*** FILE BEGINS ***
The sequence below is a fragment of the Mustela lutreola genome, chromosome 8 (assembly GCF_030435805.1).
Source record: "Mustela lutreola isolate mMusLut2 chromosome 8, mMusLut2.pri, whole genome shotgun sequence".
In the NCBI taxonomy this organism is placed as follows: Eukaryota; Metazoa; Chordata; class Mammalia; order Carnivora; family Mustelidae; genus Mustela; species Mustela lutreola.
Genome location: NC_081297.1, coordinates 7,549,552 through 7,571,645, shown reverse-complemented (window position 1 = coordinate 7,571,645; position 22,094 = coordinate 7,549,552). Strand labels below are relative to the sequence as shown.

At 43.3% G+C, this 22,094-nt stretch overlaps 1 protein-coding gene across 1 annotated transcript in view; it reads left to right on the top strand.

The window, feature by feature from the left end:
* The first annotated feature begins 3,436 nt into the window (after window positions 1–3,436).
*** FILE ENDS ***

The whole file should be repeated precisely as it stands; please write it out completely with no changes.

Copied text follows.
The sequence below is a fragment of the Mustela lutreola genome, chromosome 8 (assembly GCF_030435805.1).
Source record: "Mustela lutreola isolate mMusLut2 chromosome 8, mMusLut2.pri, whole genome shotgun sequence".
In the NCBI taxonomy this organism is placed as follows: Eukaryota; Metazoa; Chordata; class Mammalia; order Carnivora; family Mustelidae; genus Mustela; species Mustela lutreola.
Genome location: NC_081297.1, coordinates 7,549,552 through 7,571,645, shown reverse-complemented (window position 1 = coordinate 7,571,645; position 22,094 = coordinate 7,549,552). Strand labels below are relative to the sequence as shown.

At 43.3% G+C, this 22,094-nt stretch overlaps 1 protein-coding gene across 1 annotated transcript in view; it reads left to right on the top strand.

The window, feature by feature from the left end:
* The first annotated feature begins 3,436 nt into the window (after window positions 1–3,436).